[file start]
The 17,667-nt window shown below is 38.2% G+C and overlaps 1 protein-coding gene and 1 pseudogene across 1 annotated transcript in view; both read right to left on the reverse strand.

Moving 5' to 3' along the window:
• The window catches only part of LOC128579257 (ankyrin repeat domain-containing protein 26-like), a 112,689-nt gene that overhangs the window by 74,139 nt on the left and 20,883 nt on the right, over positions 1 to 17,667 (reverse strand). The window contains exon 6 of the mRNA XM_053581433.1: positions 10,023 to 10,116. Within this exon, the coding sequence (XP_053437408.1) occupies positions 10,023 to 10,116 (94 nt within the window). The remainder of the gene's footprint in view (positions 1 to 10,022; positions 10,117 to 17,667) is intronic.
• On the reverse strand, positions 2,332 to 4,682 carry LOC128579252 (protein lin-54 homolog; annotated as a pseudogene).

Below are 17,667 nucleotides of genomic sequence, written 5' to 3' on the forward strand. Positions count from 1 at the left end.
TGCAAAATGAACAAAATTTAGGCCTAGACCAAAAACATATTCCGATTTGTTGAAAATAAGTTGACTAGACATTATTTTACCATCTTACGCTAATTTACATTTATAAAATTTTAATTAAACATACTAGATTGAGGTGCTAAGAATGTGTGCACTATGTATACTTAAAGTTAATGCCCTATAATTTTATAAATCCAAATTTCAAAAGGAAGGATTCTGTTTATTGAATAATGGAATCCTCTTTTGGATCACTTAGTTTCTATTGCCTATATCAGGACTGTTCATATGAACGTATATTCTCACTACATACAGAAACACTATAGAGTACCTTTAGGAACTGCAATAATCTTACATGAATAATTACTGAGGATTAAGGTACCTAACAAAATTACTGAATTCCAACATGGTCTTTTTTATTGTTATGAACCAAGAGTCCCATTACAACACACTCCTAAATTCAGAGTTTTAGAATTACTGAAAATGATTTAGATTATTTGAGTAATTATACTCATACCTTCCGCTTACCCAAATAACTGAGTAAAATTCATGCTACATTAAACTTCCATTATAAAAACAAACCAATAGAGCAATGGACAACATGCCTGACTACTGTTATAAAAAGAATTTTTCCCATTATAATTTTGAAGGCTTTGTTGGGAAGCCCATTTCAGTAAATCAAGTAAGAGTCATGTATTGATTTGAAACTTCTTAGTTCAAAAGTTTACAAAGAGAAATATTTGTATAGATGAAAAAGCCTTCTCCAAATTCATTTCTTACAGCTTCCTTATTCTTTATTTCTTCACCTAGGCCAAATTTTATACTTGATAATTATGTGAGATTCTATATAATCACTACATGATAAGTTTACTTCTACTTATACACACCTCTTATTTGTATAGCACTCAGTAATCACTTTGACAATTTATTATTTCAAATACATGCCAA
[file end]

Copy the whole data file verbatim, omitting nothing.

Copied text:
The 17,667-nt window shown below is 38.2% G+C and overlaps 1 protein-coding gene and 1 pseudogene across 1 annotated transcript in view; both read right to left on the reverse strand.

Moving 5' to 3' along the window:
• The window catches only part of LOC128579257 (ankyrin repeat domain-containing protein 26-like), a 112,689-nt gene that overhangs the window by 74,139 nt on the left and 20,883 nt on the right, over positions 1 to 17,667 (reverse strand). The window contains exon 6 of the mRNA XM_053581433.1: positions 10,023 to 10,116. Within this exon, the coding sequence (XP_053437408.1) occupies positions 10,023 to 10,116 (94 nt within the window). The remainder of the gene's footprint in view (positions 1 to 10,022; positions 10,117 to 17,667) is intronic.
• On the reverse strand, positions 2,332 to 4,682 carry LOC128579252 (protein lin-54 homolog; annotated as a pseudogene).

Below are 17,667 nucleotides of genomic sequence, written 5' to 3' on the forward strand. Positions count from 1 at the left end.
TGCAAAATGAACAAAATTTAGGCCTAGACCAAAAACATATTCCGATTTGTTGAAAATAAGTTGACTAGACATTATTTTACCATCTTACGCTAATTTACATTTATAAAATTTTAATTAAACATACTAGATTGAGGTGCTAAGAATGTGTGCACTATGTATACTTAAAGTTAATGCCCTATAATTTTATAAATCCAAATTTCAAAAGGAAGGATTCTGTTTATTGAATAATGGAATCCTCTTTTGGATCACTTAGTTTCTATTGCCTATATCAGGACTGTTCATATGAACGTATATTCTCACTACATACAGAAACACTATAGAGTACCTTTAGGAACTGCAATAATCTTACATGAATAATTACTGAGGATTAAGGTACCTAACAAAATTACTGAATTCCAACATGGTCTTTTTTATTGTTATGAACCAAGAGTCCCATTACAACACACTCCTAAATTCAGAGTTTTAGAATTACTGAAAATGATTTAGATTATTTGAGTAATTATACTCATACCTTCCGCTTACCCAAATAACTGAGTAAAATTCATGCTACATTAAACTTCCATTATAAAAACAAACCAATAGAGCAATGGACAACATGCCTGACTACTGTTATAAAAAGAATTTTTCCCATTATAATTTTGAAGGCTTTGTTGGGAAGCCCATTTCAGTAAATCAAGTAAGAGTCATGTATTGATTTGAAACTTCTTAGTTCAAAAGTTTACAAAGAGAAATATTTGTATAGATGAAAAAGCCTTCTCCAAATTCATTTCTTACAGCTTCCTTATTCTTTATTTCTTCACCTAGGCCAAATTTTATACTTGATAATTATGTGAGATTCTATATAATCACTACATGATAAGTTTACTTCTACTTATACACACCTCTTATTTGTATAGCACTCAGTAATCACTTTGACAATTTATTATTTCAAATACATGCCAA